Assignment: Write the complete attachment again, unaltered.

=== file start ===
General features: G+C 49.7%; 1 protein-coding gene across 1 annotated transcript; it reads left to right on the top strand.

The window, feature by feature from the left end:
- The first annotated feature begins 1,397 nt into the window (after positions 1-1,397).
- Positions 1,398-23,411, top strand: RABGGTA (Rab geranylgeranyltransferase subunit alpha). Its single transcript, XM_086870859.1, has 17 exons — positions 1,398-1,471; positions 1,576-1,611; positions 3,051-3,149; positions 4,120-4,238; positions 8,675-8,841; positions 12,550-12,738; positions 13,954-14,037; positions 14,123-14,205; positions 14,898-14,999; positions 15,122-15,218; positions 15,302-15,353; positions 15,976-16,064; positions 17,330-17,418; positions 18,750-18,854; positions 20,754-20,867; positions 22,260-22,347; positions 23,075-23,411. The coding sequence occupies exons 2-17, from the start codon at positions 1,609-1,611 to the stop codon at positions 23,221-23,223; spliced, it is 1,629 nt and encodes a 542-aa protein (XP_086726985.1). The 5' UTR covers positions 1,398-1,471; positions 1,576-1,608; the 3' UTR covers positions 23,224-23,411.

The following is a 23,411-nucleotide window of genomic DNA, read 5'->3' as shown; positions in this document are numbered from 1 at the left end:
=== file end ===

General features: G+C 49.7%; 1 protein-coding gene across 1 annotated transcript; it reads left to right on the top strand.

The window, feature by feature from the left end:
- The first annotated feature begins 1,397 nt into the window (after positions 1-1,397).
- Positions 1,398-23,411, top strand: RABGGTA (Rab geranylgeranyltransferase subunit alpha). Its single transcript, XM_086870859.1, has 17 exons — positions 1,398-1,471; positions 1,576-1,611; positions 3,051-3,149; positions 4,120-4,238; positions 8,675-8,841; positions 12,550-12,738; positions 13,954-14,037; positions 14,123-14,205; positions 14,898-14,999; positions 15,122-15,218; positions 15,302-15,353; positions 15,976-16,064; positions 17,330-17,418; positions 18,750-18,854; positions 20,754-20,867; positions 22,260-22,347; positions 23,075-23,411. The coding sequence occupies exons 2-17, from the start codon at positions 1,609-1,611 to the stop codon at positions 23,221-23,223; spliced, it is 1,629 nt and encodes a 542-aa protein (XP_086726985.1). The 5' UTR covers positions 1,398-1,471; positions 1,576-1,608; the 3' UTR covers positions 23,224-23,411.

The following is a 23,411-nucleotide window of genomic DNA, read 5'->3' as shown; positions in this document are numbered from 1 at the left end: